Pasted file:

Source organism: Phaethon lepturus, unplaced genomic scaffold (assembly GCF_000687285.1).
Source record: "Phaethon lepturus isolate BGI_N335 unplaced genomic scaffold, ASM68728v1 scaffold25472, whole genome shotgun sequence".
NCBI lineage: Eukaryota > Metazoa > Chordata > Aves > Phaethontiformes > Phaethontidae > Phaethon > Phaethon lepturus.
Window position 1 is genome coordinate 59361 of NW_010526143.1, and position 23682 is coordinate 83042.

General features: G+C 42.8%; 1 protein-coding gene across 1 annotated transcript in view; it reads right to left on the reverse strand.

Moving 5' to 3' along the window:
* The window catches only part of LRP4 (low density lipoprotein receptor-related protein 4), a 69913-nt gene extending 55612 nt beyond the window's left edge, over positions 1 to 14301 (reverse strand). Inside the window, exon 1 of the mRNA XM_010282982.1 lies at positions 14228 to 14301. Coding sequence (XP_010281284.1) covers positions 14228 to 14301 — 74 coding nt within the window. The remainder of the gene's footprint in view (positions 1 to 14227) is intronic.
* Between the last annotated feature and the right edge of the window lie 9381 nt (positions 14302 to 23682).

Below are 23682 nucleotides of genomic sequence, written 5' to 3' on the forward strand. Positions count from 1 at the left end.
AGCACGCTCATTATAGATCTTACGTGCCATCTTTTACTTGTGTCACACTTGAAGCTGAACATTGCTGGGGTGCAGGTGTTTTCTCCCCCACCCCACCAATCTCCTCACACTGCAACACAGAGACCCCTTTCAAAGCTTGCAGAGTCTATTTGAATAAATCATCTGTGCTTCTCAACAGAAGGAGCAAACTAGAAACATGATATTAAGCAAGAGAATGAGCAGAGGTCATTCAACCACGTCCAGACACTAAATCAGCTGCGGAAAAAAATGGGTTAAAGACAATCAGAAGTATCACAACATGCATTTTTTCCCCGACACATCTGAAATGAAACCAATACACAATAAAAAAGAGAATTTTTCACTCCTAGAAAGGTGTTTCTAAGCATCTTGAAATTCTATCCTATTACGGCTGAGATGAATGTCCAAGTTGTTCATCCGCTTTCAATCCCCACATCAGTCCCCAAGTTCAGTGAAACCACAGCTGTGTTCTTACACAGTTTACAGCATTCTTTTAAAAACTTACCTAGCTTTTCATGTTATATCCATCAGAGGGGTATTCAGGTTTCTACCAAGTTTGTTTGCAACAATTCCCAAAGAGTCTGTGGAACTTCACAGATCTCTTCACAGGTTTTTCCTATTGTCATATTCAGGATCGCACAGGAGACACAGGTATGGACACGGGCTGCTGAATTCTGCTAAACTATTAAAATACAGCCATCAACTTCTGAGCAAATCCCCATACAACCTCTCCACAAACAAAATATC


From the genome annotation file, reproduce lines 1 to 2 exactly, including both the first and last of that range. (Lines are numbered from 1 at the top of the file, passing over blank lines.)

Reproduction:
Source organism: Phaethon lepturus, unplaced genomic scaffold (assembly GCF_000687285.1).
Source record: "Phaethon lepturus isolate BGI_N335 unplaced genomic scaffold, ASM68728v1 scaffold25472, whole genome shotgun sequence".